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Safari Africa Animal Fact Sheet
Cephalophus dorsalis

Central through South Africa: Uganda, Kenya, and Tanzania
Black dorsal band along the spine from head to tail and fanning out over the hind quarters. Smooth, wedge-shaped horns are found in both sexes, and are nearly straight, angling back parallel from forehead. Horns are longer than other duikers.

Hunted by man and killed by hyenas, wild dogs, baboons and snakes.

Strictly nocturnal. Shelter is sought out during the day, and is most often found in hollow trees, among buttress roots, or dense thickets. Regularly used paths provide an ease of movement through forest, and often through such thick vegetation that it resembles tunnels rather than paths. Population densities are very low, with 30-50 acres of habitat providing range for only 2 - 3 Bay Duikers.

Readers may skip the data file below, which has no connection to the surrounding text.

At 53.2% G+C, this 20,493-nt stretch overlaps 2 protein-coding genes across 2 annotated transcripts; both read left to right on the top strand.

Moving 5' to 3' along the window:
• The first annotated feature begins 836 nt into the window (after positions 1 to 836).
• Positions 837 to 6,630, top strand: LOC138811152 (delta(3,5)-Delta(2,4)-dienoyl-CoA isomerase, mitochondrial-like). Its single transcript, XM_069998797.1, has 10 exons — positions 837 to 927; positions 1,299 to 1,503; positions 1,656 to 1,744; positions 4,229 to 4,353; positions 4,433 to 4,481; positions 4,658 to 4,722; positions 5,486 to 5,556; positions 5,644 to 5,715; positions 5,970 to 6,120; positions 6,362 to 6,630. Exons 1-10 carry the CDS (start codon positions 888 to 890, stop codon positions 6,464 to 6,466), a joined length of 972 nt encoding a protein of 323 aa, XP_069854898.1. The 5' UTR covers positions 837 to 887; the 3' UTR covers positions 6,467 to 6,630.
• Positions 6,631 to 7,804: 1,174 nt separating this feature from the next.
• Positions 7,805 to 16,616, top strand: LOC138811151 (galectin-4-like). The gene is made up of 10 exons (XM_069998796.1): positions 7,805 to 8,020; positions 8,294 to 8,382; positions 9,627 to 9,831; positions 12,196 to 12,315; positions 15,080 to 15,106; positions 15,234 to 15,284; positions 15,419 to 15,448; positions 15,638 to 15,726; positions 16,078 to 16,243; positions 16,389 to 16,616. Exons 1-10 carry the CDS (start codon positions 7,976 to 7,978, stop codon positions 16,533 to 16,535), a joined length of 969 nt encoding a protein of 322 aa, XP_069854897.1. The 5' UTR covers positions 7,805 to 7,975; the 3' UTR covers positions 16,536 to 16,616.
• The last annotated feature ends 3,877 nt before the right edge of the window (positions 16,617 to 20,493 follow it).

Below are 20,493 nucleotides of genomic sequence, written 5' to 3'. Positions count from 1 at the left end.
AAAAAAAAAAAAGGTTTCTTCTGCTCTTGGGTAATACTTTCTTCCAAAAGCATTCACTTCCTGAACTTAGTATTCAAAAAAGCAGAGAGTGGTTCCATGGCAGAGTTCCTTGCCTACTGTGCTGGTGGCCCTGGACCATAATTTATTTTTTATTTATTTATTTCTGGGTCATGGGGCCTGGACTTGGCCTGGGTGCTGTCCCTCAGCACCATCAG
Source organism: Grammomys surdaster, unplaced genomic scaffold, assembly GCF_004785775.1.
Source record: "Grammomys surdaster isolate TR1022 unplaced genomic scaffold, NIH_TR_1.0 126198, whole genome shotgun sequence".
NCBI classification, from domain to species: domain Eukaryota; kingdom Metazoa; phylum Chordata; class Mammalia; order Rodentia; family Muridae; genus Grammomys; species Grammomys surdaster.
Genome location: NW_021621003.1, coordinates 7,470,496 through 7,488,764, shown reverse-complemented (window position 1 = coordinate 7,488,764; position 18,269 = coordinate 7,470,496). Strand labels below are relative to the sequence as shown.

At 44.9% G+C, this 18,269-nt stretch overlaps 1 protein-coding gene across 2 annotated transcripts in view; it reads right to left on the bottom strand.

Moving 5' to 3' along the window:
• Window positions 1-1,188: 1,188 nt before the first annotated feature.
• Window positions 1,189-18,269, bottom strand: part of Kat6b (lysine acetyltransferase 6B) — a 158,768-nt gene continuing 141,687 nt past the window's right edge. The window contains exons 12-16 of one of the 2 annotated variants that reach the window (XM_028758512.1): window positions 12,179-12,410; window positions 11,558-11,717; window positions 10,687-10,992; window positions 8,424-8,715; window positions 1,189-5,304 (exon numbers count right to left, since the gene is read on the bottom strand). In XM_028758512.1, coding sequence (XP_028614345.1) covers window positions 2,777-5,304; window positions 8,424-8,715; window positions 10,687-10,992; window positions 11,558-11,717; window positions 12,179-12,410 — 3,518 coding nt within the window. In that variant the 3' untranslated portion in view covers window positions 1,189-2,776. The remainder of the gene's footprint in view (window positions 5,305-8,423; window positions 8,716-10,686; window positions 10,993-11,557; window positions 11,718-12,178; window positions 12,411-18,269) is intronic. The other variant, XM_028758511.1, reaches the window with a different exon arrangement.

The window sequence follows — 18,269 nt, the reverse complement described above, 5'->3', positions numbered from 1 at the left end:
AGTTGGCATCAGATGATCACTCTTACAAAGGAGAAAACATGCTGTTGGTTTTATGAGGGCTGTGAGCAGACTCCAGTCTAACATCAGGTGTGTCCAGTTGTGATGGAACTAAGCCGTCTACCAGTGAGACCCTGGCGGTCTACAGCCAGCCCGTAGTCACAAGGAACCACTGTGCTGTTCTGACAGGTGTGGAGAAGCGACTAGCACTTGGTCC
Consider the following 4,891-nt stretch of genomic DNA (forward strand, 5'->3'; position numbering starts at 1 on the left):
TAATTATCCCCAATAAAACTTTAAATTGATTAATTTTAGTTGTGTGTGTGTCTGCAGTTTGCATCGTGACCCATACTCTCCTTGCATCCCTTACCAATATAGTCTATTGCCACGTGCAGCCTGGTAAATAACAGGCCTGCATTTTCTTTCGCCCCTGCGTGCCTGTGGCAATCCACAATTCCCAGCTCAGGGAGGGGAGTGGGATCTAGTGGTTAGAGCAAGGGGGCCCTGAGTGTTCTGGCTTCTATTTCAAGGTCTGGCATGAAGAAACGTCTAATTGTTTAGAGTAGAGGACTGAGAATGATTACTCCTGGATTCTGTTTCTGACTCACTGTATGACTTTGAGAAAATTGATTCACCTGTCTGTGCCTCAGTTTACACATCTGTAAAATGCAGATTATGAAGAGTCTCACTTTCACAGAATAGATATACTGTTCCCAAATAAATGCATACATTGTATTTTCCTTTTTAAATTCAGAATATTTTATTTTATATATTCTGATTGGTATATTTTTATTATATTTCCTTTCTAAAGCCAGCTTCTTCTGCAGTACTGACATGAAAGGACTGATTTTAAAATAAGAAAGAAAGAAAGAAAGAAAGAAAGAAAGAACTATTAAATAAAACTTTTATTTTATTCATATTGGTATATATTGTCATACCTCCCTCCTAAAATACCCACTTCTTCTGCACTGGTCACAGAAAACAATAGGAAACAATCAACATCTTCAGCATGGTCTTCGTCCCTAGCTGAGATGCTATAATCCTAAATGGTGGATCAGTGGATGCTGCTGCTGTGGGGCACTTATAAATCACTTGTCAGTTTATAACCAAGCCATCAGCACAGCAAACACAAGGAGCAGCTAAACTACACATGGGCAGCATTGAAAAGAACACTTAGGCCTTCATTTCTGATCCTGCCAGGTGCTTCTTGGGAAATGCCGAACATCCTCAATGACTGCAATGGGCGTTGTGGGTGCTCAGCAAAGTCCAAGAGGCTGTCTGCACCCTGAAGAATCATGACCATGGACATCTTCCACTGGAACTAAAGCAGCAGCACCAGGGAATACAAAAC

Duikers are members of the antelope family. The name duiker is an African word meaning "divers" referring to the way they plunge into the dense undergrowth when disturbed. Their body is well adapted for this having short forelegs, longer hind legs, and arched body shape. Females are usually 4% longer than males.
Habitat: Dense vegetation and rain forest
Diet: Fruits, leaves, grasses, shoots, insects, eggs, rarely carrion
Status: Least Concern (IUCN)
Approximate Dimensions of Adult: Head - body length: 2.3 - 3.3 feet
Tail length: 3-6 inches.
Weight: 33-44 lbs.
Height at shoulders: 16-22 inches
Lifespan: n/a
Reproduction & Offspring: n/a


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